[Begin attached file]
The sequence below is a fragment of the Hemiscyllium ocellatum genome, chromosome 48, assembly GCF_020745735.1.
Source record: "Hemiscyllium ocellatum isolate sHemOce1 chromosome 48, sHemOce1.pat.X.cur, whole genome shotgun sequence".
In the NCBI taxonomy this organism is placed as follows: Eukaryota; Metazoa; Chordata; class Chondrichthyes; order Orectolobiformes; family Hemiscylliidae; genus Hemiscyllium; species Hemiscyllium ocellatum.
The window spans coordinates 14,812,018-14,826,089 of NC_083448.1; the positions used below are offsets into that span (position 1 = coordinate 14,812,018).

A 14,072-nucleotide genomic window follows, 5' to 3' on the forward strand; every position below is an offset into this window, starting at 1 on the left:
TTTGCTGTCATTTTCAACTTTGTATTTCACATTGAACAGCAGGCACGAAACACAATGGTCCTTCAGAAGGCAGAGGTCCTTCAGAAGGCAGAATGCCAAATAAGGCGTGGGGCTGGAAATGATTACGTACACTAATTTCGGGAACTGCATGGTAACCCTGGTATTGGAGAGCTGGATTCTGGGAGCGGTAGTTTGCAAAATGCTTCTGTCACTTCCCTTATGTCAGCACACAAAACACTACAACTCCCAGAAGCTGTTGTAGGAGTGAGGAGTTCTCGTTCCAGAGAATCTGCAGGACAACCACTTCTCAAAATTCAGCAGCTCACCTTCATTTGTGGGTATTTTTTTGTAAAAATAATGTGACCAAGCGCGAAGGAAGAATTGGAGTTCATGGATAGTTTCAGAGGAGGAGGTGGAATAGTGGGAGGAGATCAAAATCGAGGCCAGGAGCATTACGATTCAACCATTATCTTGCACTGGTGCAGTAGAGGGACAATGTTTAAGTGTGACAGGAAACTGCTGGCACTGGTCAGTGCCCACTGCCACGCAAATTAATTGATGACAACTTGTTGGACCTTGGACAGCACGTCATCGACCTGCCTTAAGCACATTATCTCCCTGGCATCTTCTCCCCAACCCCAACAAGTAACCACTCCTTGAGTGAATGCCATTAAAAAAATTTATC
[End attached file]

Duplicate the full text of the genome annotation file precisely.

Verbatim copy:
The sequence below is a fragment of the Hemiscyllium ocellatum genome, chromosome 48, assembly GCF_020745735.1.
Source record: "Hemiscyllium ocellatum isolate sHemOce1 chromosome 48, sHemOce1.pat.X.cur, whole genome shotgun sequence".
In the NCBI taxonomy this organism is placed as follows: Eukaryota; Metazoa; Chordata; class Chondrichthyes; order Orectolobiformes; family Hemiscylliidae; genus Hemiscyllium; species Hemiscyllium ocellatum.
The window spans coordinates 14,812,018-14,826,089 of NC_083448.1; the positions used below are offsets into that span (position 1 = coordinate 14,812,018).

A 14,072-nucleotide genomic window follows, 5' to 3' on the forward strand; every position below is an offset into this window, starting at 1 on the left:
TTTGCTGTCATTTTCAACTTTGTATTTCACATTGAACAGCAGGCACGAAACACAATGGTCCTTCAGAAGGCAGAGGTCCTTCAGAAGGCAGAATGCCAAATAAGGCGTGGGGCTGGAAATGATTACGTACACTAATTTCGGGAACTGCATGGTAACCCTGGTATTGGAGAGCTGGATTCTGGGAGCGGTAGTTTGCAAAATGCTTCTGTCACTTCCCTTATGTCAGCACACAAAACACTACAACTCCCAGAAGCTGTTGTAGGAGTGAGGAGTTCTCGTTCCAGAGAATCTGCAGGACAACCACTTCTCAAAATTCAGCAGCTCACCTTCATTTGTGGGTATTTTTTTGTAAAAATAATGTGACCAAGCGCGAAGGAAGAATTGGAGTTCATGGATAGTTTCAGAGGAGGAGGTGGAATAGTGGGAGGAGATCAAAATCGAGGCCAGGAGCATTACGATTCAACCATTATCTTGCACTGGTGCAGTAGAGGGACAATGTTTAAGTGTGACAGGAAACTGCTGGCACTGGTCAGTGCCCACTGCCACGCAAATTAATTGATGACAACTTGTTGGACCTTGGACAGCACGTCATCGACCTGCCTTAAGCACATTATCTCCCTGGCATCTTCTCCCCAACCCCAACAAGTAACCACTCCTTGAGTGAATGCCATTAAAAAAATTTATC